Smugglers, sea walls and a dying nuclear power station.
Distance 6 miles (9.7km)
Minimum time 3hrs
Level of difficulty Easy
Paths Stony and grassy paths with some road walking
Landscape Mudflats, salt marshes, beach, farmland, sea wall and nuclear power station
Suggested map aqua3 OS Explorer 176 Blackwater Estuary, Maldon
Start/finish TM 024078
Dog friendliness A beach for a good romp and paddle; nuclear power station provides a poop bin
Parking Informal parking at entrance to footpath at East Hall Farm and free car park at Bradwell Nuclear Power Station
Public toilets Visitor Centre at Bradwell Nuclear Power Station
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1 Take the wide grassy path from the car park towards the sea and in ½ mile (800m) reach the ancient Chapel of St Peter's-on-the-Wall. Continue walking towards the sea for another 30yds (27m) and turn left at the T-junction. After 100yds (91m) climb the wooden steps to the sea defence wall.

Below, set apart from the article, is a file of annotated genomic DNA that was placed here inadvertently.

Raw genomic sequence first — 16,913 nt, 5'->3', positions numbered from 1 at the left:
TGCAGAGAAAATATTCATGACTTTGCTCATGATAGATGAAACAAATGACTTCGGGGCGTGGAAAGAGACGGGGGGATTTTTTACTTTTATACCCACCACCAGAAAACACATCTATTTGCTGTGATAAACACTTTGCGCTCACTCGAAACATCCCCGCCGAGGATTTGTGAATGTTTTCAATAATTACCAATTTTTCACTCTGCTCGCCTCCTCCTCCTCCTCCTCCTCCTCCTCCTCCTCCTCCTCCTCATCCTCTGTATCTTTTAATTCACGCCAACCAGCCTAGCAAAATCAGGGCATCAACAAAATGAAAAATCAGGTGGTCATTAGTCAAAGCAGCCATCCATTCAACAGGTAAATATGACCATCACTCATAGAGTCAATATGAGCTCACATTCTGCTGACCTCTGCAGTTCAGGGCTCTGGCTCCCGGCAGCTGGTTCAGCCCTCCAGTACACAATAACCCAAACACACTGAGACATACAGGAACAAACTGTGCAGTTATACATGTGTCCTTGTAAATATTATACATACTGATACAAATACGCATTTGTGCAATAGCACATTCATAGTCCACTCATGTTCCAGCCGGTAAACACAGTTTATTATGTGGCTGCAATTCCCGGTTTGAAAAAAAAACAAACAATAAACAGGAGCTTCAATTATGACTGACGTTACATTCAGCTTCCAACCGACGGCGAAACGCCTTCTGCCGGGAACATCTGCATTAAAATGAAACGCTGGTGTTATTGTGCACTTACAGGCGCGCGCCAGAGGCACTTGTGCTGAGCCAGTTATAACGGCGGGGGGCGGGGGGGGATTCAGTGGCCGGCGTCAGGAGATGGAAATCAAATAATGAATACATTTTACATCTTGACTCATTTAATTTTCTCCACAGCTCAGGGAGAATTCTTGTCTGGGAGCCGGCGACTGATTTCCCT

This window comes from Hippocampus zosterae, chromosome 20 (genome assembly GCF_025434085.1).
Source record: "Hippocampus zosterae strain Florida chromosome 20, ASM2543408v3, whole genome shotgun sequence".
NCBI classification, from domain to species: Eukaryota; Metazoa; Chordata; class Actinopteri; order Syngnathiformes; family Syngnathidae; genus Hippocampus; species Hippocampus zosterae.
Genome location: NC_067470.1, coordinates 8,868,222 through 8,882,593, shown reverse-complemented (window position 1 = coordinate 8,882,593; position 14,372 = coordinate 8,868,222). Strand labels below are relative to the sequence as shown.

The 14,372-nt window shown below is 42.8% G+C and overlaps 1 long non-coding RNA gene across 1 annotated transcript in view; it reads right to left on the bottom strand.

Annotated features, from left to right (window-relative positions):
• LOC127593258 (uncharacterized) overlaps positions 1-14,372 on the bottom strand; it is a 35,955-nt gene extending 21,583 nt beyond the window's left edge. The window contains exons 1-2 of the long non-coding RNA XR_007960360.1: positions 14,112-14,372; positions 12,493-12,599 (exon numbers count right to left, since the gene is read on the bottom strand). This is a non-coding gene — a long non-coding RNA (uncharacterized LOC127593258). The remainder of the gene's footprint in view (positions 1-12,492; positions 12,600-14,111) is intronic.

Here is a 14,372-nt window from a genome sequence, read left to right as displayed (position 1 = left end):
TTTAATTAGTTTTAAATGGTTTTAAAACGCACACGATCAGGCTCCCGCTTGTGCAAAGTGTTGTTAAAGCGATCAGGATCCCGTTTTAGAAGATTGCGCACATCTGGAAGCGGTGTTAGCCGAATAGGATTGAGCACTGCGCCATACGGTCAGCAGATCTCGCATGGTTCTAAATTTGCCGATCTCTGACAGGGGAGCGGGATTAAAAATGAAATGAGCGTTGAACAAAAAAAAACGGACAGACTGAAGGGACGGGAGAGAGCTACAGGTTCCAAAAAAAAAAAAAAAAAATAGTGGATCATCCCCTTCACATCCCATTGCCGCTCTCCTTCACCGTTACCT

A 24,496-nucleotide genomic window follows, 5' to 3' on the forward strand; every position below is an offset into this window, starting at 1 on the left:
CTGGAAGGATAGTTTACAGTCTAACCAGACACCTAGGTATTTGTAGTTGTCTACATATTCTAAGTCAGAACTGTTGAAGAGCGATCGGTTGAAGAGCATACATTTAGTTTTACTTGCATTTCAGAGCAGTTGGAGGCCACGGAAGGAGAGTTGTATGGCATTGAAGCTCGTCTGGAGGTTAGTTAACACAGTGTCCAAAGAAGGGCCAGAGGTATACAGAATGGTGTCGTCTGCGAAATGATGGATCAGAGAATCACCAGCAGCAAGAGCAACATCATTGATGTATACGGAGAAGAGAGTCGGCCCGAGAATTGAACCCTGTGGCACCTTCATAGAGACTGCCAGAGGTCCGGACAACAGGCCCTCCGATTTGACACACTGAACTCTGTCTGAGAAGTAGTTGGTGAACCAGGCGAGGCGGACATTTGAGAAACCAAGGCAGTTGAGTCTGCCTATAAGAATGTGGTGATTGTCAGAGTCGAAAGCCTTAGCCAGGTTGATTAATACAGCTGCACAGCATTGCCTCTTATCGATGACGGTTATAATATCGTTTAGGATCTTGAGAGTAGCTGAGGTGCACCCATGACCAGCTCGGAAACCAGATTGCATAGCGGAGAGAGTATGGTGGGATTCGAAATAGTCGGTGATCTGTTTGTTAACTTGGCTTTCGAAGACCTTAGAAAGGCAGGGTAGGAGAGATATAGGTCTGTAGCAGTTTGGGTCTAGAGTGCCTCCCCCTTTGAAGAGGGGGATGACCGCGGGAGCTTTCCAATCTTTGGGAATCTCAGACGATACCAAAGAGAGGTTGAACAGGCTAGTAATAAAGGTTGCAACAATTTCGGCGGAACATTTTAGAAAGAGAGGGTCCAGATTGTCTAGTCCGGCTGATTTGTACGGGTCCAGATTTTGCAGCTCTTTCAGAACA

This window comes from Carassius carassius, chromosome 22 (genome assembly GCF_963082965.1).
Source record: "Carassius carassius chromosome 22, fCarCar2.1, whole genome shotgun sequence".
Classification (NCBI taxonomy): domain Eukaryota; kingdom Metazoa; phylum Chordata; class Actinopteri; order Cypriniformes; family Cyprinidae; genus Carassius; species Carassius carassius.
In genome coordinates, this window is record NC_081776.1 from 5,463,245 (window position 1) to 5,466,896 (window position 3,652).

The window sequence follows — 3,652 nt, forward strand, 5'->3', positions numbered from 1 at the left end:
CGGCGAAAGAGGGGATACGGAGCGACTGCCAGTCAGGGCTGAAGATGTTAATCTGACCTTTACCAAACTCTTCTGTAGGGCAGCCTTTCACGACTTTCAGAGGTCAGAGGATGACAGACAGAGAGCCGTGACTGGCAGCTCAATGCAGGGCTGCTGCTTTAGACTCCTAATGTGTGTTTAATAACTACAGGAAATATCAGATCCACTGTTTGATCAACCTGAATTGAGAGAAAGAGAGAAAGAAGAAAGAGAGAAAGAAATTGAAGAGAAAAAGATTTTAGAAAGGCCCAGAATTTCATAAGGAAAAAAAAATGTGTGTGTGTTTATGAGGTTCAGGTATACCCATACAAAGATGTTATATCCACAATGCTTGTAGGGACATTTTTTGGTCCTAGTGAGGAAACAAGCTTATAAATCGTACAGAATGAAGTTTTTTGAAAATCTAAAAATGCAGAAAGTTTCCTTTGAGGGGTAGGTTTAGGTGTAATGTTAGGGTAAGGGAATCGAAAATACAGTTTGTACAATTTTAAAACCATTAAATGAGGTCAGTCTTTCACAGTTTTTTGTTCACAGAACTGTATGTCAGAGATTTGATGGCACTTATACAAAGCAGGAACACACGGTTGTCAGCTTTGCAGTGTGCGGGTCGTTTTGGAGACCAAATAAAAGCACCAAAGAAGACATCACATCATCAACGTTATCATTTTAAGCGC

2 At the fingerpost marking the religious community of Othona, turn right and walk along the wall with the sea on your right. For the next 2 miles (3.2km) your route remains on top of the sea wall, mainly a firm, grassy path punctuated with areas of concrete. On your left, and sometimes seemingly at a lower level to the sea, is private farmland. On your right, salt marsh gives way to white sand and shingle and extensive mudflats at low tide. The seashore makes a lovely detour but at high tide you have to remain on the concrete path. There are good views across the Blackwater estuary to Mersea Island. On the seaward side of the path there are concrete pill boxes, relics of World War Two. The second pill box marks Sales Point, from where there are views of the mooring area used by Thames sailing barges. Follow the path for a mile (1.6km) and you can see the framework of the beacon, a good place for spotting swooping cormorants.